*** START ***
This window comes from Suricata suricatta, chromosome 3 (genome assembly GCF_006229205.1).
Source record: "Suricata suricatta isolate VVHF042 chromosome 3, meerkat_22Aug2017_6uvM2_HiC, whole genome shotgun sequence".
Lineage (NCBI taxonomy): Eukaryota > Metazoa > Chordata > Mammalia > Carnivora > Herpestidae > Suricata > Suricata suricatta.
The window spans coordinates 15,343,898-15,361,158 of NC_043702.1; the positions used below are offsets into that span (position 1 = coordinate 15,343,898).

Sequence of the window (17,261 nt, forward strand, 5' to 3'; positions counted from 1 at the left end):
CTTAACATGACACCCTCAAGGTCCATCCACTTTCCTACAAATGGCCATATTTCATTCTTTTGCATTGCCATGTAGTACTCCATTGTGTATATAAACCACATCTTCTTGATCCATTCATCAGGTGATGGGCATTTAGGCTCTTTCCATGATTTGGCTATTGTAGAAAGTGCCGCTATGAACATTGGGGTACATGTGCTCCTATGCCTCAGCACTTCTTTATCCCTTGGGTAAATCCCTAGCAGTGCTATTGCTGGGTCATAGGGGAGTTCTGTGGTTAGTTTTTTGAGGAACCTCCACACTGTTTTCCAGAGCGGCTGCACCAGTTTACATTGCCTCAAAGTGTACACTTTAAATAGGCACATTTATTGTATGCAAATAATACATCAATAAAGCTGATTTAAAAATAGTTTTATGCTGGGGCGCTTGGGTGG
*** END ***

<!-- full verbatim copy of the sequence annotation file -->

This window comes from Suricata suricatta, chromosome 3 (genome assembly GCF_006229205.1).
Source record: "Suricata suricatta isolate VVHF042 chromosome 3, meerkat_22Aug2017_6uvM2_HiC, whole genome shotgun sequence".
Lineage (NCBI taxonomy): Eukaryota > Metazoa > Chordata > Mammalia > Carnivora > Herpestidae > Suricata > Suricata suricatta.
The window spans coordinates 15,343,898-15,361,158 of NC_043702.1; the positions used below are offsets into that span (position 1 = coordinate 15,343,898).

Sequence of the window (17,261 nt, forward strand, 5' to 3'; positions counted from 1 at the left end):
CTTAACATGACACCCTCAAGGTCCATCCACTTTCCTACAAATGGCCATATTTCATTCTTTTGCATTGCCATGTAGTACTCCATTGTGTATATAAACCACATCTTCTTGATCCATTCATCAGGTGATGGGCATTTAGGCTCTTTCCATGATTTGGCTATTGTAGAAAGTGCCGCTATGAACATTGGGGTACATGTGCTCCTATGCCTCAGCACTTCTTTATCCCTTGGGTAAATCCCTAGCAGTGCTATTGCTGGGTCATAGGGGAGTTCTGTGGTTAGTTTTTTGAGGAACCTCCACACTGTTTTCCAGAGCGGCTGCACCAGTTTACATTGCCTCAAAGTGTACACTTTAAATAGGCACATTTATTGTATGCAAATAATACATCAATAAAGCTGATTTAAAAATAGTTTTATGCTGGGGCGCTTGGGTGG